aeroplanes  — a blog about airport security, and luggage.

aeroplanes  — a blog about airport security, and luggage.

I bought this little bag in a shop near the airport at Newark.  It’s made of red canvas and has “Newark” printed on it in white letters.  It’s for carrying magazines or documents.  That’s what I’d planned to use it for.

Instead, it has become my carry-on bag when I fly.  Nowadays, when I travel, I put everything into this bag except my passport and the clothes I’m wearing.

The first time I used it, something strange happened.  I packed my laptop into the bag, and checked it in, as usual — that is to say, I carried the bag through security and put it inside my checked luggage before going onto the plane.

Then at the other end, when I got off the plane — instead of having to go and find my bags at baggage claim — there was my little red bag sitting right next to me on the floor!

I don’t know why they did that: they have no obligation to do so. But they did. And now every time I fly they do it again!

I imagine that once upon a time someone found some undeton

Aeroplanes is a blog about airport security, and luggage.

It has been running since 2011 and receives up to 100,000 unique readers a month.

Aeroplanes is an informative blog on airport security and luggage.

The blog is written by two brothers, Rob and Andrew, who share a love of travel and a passion for aviation. They have flown over 50 airlines combined, and have visited almost 25 countries across five continents.

In this blog they plan to share their stories, as well as tips for flying to various destinations across the globe.

We’ve been writing a blog about airport security and luggage. It’s called aeroplanes , because we believe that the best way to improve airport security is to make it more like flying an aeroplane.

Most people who fly on commercial aircraft are not pilots, but we assume they know enough about aeroplanes to have a reasonable idea what is going on. They can tell if the microphone in front of them is turned on or off, for example. As a result, passengers can usually tell when the flight attendant is talking to them, and when she’s talking to the pilot. When she starts with “Ladies and gentlemen,” you know she’s talking to you; when it’s “Ladies and gentlemen,” you know she’s talking over the intercom (or perhaps via text message).

Security in airports seems designed for passengers who know as little about security as most people do about aeroplanes. Airport security workers talk over our heads constantly, forcing us into situations we don’t understand. That might work if we were only being moved through the airport, but people are too smart for that now. We’re used to having some idea what is going on, so it’s natural for us to feel that if we understood how airport security worked, things would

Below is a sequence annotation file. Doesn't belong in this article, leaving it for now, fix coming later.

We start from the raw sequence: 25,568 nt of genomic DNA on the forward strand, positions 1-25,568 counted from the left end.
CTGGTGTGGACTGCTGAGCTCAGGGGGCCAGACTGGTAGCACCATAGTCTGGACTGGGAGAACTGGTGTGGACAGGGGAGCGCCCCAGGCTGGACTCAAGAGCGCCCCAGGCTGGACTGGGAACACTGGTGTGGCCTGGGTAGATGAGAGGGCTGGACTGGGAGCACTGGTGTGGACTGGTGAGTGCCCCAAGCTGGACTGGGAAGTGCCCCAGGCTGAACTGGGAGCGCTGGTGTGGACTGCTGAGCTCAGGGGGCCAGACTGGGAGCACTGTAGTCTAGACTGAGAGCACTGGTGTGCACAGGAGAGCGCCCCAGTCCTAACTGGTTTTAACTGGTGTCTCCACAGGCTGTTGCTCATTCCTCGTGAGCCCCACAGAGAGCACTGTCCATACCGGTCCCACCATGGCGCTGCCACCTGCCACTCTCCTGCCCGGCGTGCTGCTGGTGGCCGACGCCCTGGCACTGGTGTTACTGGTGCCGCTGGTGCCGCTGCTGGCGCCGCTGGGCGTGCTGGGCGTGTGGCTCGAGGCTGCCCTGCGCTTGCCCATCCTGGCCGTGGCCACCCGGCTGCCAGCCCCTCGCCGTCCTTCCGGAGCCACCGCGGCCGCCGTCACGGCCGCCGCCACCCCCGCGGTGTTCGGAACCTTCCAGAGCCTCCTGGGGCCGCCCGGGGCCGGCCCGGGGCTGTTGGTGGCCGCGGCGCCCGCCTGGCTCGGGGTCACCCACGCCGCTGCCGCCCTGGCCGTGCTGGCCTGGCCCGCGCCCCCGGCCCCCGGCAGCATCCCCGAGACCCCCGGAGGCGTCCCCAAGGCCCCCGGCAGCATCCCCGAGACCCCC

I’m Mike, a British blogger and software developer from Manchester.

I started this blog in November 2012 to write about the things I love: airport security, and luggage.

In early 2013 I started writing about a number of other topics too: travel, personal finance, technology and video games.

Not everything on this blog is directly related to airports or luggage. My personal finance posts are mainly about how I’m saving money for an around-the-world trip; my tech posts talk about what I’m working on professionally; and my video game posts are just me talking about which games I’m playing right now.

If you have any questions or comments, please get in touch via the contact form.

For a very long time I have been interested in how luggage gets lost and what happens to it. (For reasons I will explain later, I tend to use the word “luggage” rather than “baggage”.) In particular, I want to know why airlines lose so much of it.

As airlines get better at moving airplanes around the sky, they seem to be getting worse at looking after the passengers’ belongings. Stories abound of passengers arriving at their destination only to discover that their luggage has not.

In June 1999, British Airways lost all the luggage of its entire Concorde fleet during a computer systems switchover. The cause was simple incompetence; but even when airlines are not incompetently run, they can still lose more suitcases in a few days than most people will lose in their lifetime. For example, about 10% of all luggage is never returned to its owner after a short-haul flight on British Airways.

A few days ago, I was going through airport security in the US, and had my luggage inspected. In the process, I was asked to open up a package I had in my luggage. So I did, and it turned out that it was a pair of shoes. The screeners suggested that because of the aluminum coating on the heels of the shoes, they might set off the alarm and need to be scanned separately.

I mentioned that this was a new and unusual reason to scan shoes separately (since when did screening become so sensitive that you could detect metal with an aluminum coating?), but nevertheless agreed to have them scanned separately.

Five minutes later, after my luggage had already passed through the x-ray machine and been put on the other side of security, I received a phone call from a screener asking me to come back to the x-ray machine and retrieve my shoes.

Dutifully, I turned around and walked back. After showing my boarding pass yet again (which is itself an annoyance for people who have just gotten off an airplane), waiting for someone to find the key for my bag lock, retrieving my shoes from the x-ray machine, putting them back into a bin, going through security again… I finally made it back to where

Leave a Reply

Your email address will not be published. Required fields are marked *